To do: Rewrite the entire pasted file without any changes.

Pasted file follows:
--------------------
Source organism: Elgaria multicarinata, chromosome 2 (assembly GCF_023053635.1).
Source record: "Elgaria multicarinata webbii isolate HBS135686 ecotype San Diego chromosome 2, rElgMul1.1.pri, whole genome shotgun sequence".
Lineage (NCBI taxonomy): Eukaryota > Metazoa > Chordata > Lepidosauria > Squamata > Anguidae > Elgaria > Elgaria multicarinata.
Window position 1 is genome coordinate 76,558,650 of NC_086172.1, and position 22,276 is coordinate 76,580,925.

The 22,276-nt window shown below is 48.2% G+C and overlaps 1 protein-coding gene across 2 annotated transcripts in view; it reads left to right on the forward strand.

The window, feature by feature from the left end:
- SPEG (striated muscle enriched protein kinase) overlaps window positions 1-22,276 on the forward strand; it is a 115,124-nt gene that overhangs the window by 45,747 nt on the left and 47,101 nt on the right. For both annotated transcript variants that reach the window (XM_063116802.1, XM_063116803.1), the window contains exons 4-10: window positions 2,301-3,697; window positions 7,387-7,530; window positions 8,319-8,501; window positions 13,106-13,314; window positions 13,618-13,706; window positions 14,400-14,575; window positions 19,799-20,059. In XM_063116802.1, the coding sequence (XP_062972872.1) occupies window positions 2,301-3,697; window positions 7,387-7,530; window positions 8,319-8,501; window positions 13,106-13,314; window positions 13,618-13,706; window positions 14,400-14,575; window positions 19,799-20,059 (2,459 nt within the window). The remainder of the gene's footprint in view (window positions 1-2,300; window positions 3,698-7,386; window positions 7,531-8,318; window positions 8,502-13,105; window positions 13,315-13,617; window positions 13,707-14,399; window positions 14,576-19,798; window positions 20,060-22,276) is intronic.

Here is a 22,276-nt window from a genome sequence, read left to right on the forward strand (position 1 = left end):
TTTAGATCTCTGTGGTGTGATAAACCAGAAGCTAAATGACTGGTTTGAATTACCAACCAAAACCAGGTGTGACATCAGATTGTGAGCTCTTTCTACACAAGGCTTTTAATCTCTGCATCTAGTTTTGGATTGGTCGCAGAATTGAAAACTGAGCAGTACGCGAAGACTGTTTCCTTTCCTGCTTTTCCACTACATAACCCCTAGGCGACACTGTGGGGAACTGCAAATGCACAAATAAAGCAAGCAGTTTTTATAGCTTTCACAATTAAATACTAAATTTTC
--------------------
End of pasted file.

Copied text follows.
Source organism: Elgaria multicarinata, chromosome 2 (assembly GCF_023053635.1).
Source record: "Elgaria multicarinata webbii isolate HBS135686 ecotype San Diego chromosome 2, rElgMul1.1.pri, whole genome shotgun sequence".
Lineage (NCBI taxonomy): Eukaryota > Metazoa > Chordata > Lepidosauria > Squamata > Anguidae > Elgaria > Elgaria multicarinata.
Window position 1 is genome coordinate 76,558,650 of NC_086172.1, and position 22,276 is coordinate 76,580,925.

The 22,276-nt window shown below is 48.2% G+C and overlaps 1 protein-coding gene across 2 annotated transcripts in view; it reads left to right on the forward strand.

The window, feature by feature from the left end:
- SPEG (striated muscle enriched protein kinase) overlaps window positions 1-22,276 on the forward strand; it is a 115,124-nt gene that overhangs the window by 45,747 nt on the left and 47,101 nt on the right. For both annotated transcript variants that reach the window (XM_063116802.1, XM_063116803.1), the window contains exons 4-10: window positions 2,301-3,697; window positions 7,387-7,530; window positions 8,319-8,501; window positions 13,106-13,314; window positions 13,618-13,706; window positions 14,400-14,575; window positions 19,799-20,059. In XM_063116802.1, the coding sequence (XP_062972872.1) occupies window positions 2,301-3,697; window positions 7,387-7,530; window positions 8,319-8,501; window positions 13,106-13,314; window positions 13,618-13,706; window positions 14,400-14,575; window positions 19,799-20,059 (2,459 nt within the window). The remainder of the gene's footprint in view (window positions 1-2,300; window positions 3,698-7,386; window positions 7,531-8,318; window positions 8,502-13,105; window positions 13,315-13,617; window positions 13,707-14,399; window positions 14,576-19,798; window positions 20,060-22,276) is intronic.

Here is a 22,276-nt window from a genome sequence, read left to right on the forward strand (position 1 = left end):
TTTAGATCTCTGTGGTGTGATAAACCAGAAGCTAAATGACTGGTTTGAATTACCAACCAAAACCAGGTGTGACATCAGATTGTGAGCTCTTTCTACACAAGGCTTTTAATCTCTGCATCTAGTTTTGGATTGGTCGCAGAATTGAAAACTGAGCAGTACGCGAAGACTGTTTCCTTTCCTGCTTTTCCACTACATAACCCCTAGGCGACACTGTGGGGAACTGCAAATGCACAAATAAAGCAAGCAGTTTTTATAGCTTTCACAATTAAATACTAAATTTTC